It is a massive structure, battered and dilapidated and really looks like a haunted place. Though some people still live here, most part of this huge building is abandoned, unsafe, creepy and locked. Popularly known as ‘Putul Bari’, it is also known as the ‘House of Dolls’. Located very near to the Shobhabazar Jetty, this age old colossal edifice is situated at 22 Hara Chandra Mullick Lane, by the side of the Circular Railway track.
Long ago, at the turn of the 20th century, when Hooghly River was navigable, Calcutta was regarded as a definite port to call for export and import. Loaded with various items, oceanic vessels from various overseas countries, as well as the Country boats from other parts of India used to make a halt at the Ghats of Ahiritola and Sobhabazar to unload. As those huge unloaded items, consisting mainly of perishable goods like Jute, Rice, Spices, Silks and others, could not be kept in open space for a long time, gigantic warehouses were consequently constructed along the Strand Road for their storage. Putul Bari was one of those warehouses. However, why a magnificent building like Putul Bari was constructed solely to serve the purpose of an ordinary warehouse, like the other warehouses constructed along Strand Road, is really an enigma. The actual reason as to why such a delicately decorated structure was built merely for providing temporary shelter to the imported items is really lost in the mists of time.
Putul Bari was once served as a shooting location for Roland Joffe’s movie ‘City of Joy’. In all probability, the building earned the name due to the beautiful classical statues standing at the top of the building. Even today, when the long ignored structure stands in a battered and ruinous condition, it is difficult to ignore the huge building with its intricate detailing in stucco and plaster.
Though basically it was a warehouse, the marble-lined top floor of the building was once used by the owner for fun and pleasure. It is said that the ‘Babu’, the wealthy person, who owned the place in those misty days of ‘Babu Culture’, used this place to enjoy performances by the Baijis with his friends and also used to exploit young women to satisfy his illicit sexual urge. It is believed that once a young woman was murdered here, after she was sexually assaulted and since then the spirits of that helpless murdered woman is still hovering and haunting the place for justice and revenge.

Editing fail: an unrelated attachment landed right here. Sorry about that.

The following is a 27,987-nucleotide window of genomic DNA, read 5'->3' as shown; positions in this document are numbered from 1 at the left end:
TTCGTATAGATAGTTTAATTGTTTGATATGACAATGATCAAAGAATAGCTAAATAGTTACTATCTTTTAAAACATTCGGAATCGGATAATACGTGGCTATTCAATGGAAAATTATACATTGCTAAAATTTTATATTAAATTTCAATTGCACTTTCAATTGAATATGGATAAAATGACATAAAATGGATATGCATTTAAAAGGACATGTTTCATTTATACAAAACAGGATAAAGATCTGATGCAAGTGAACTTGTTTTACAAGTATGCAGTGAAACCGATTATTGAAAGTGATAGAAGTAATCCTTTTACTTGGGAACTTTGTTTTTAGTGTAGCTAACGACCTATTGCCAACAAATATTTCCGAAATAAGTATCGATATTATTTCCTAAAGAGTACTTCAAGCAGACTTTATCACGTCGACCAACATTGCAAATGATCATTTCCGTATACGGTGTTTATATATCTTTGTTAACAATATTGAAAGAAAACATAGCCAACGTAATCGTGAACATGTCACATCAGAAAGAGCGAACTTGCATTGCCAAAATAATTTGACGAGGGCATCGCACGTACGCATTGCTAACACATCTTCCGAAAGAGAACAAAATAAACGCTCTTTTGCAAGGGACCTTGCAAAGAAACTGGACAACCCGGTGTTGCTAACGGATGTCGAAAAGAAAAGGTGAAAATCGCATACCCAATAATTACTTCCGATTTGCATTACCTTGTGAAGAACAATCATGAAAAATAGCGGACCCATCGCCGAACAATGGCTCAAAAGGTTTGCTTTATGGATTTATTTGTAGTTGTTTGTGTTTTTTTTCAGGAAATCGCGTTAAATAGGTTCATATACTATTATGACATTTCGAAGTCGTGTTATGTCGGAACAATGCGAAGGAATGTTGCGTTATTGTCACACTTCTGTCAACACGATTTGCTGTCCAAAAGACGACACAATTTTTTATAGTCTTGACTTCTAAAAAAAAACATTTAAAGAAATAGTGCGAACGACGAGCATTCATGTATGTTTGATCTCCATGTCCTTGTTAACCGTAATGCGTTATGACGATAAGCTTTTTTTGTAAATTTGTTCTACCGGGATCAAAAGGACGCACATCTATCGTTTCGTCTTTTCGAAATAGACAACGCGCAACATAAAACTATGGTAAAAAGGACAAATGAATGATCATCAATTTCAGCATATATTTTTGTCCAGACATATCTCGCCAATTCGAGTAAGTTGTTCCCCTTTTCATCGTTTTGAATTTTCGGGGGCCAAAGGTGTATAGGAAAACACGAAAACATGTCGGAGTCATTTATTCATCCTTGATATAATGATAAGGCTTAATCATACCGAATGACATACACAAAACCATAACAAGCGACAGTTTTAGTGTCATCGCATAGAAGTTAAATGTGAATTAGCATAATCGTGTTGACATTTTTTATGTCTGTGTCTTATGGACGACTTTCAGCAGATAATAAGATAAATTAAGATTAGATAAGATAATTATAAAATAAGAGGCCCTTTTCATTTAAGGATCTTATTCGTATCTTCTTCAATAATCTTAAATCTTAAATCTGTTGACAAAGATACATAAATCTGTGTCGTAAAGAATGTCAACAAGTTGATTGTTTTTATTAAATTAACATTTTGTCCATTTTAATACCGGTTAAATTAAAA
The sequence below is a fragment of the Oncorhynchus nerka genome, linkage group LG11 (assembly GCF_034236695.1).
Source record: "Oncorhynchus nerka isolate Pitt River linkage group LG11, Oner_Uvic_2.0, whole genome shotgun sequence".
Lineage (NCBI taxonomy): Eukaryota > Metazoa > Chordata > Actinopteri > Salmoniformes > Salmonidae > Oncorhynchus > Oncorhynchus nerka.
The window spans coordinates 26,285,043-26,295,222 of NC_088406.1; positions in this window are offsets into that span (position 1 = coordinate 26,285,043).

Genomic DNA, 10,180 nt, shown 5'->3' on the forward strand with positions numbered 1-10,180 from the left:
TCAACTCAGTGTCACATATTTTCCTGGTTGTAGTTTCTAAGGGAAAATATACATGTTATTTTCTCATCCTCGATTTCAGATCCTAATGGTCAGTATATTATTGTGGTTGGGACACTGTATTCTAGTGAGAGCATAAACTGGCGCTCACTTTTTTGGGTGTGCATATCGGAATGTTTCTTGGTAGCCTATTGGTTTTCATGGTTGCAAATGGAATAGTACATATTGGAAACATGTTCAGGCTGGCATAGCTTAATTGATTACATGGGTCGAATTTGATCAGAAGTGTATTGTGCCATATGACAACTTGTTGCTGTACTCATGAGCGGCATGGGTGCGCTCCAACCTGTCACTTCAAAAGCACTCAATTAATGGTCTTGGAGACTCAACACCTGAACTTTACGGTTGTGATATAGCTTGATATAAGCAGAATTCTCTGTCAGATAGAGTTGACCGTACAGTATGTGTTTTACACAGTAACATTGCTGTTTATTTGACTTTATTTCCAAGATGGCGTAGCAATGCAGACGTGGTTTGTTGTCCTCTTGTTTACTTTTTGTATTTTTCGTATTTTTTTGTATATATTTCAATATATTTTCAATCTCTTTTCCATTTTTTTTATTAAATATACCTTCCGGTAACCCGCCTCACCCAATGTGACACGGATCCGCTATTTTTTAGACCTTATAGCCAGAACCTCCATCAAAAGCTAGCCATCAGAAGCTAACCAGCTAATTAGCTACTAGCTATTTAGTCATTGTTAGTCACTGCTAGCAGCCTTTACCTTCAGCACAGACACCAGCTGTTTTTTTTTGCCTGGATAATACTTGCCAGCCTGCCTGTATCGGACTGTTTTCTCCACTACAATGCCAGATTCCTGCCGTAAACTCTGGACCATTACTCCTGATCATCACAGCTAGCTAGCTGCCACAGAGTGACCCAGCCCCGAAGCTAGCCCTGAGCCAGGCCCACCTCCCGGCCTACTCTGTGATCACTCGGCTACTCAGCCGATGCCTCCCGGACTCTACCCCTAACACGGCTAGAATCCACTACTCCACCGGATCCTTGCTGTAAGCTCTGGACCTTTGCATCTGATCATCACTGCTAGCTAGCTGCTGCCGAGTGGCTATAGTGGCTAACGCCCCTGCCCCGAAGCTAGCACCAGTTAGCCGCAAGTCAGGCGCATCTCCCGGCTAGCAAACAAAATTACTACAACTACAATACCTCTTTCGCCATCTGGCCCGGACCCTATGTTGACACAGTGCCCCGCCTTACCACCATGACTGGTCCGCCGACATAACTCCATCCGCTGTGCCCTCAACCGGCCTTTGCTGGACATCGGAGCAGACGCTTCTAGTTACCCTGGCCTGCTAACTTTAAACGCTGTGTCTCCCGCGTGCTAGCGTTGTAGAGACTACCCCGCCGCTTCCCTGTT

Built in Roman style and ornamented with beautifully crafted dolls of antique designs standing along the desolate terrace, is sure to send a chilling sensation through the spine of a person visiting the almost deserted huge building in a shady afternoon. The sound of the century old staircase creaking under the weight of the ascending feet, would plead the visitor not to move an inch further.
It may sound strange, but Putul Bari is the home of Natta Family, the family who are the owners of the famous Natta Jatra Company. The office of the Natta Company was on the third floor. However, Sri Makhan Lal Natta, who acquired the property in 1978, passed away in 2015. The other tenants of the building do not have any means or interest about the maintenance of the neglected building.
Today, there is a huge board in front the building, indicating prohibition of trespassing inside the building. It also states that there is no ghost in the building and nobody should disturb the residents for verification of the rumours about the presence of ghosts in the place or spread any such rumour. According to the locals, the media is fully responsible for spreading the baseless rumours around the old building and branding it as a haunted house. Probably, it was pre-planned and purposely created by people of vested interest, so that the residents vacate the place in a panic and the property can be promoted for a high rise building. The locals also confirmed that the poor residents of the building are regularly questioned and harassed by the so called ghost-hunters, however they have never witnessed any supernatural phenomenon in the house.
The magnificent, but dilapidated Putul Bari, still standing by the side of the Circular Railway track in a sad and pathetic condition, calls for immediate attention and unless proper action is taken within a short time, we may lose it forever.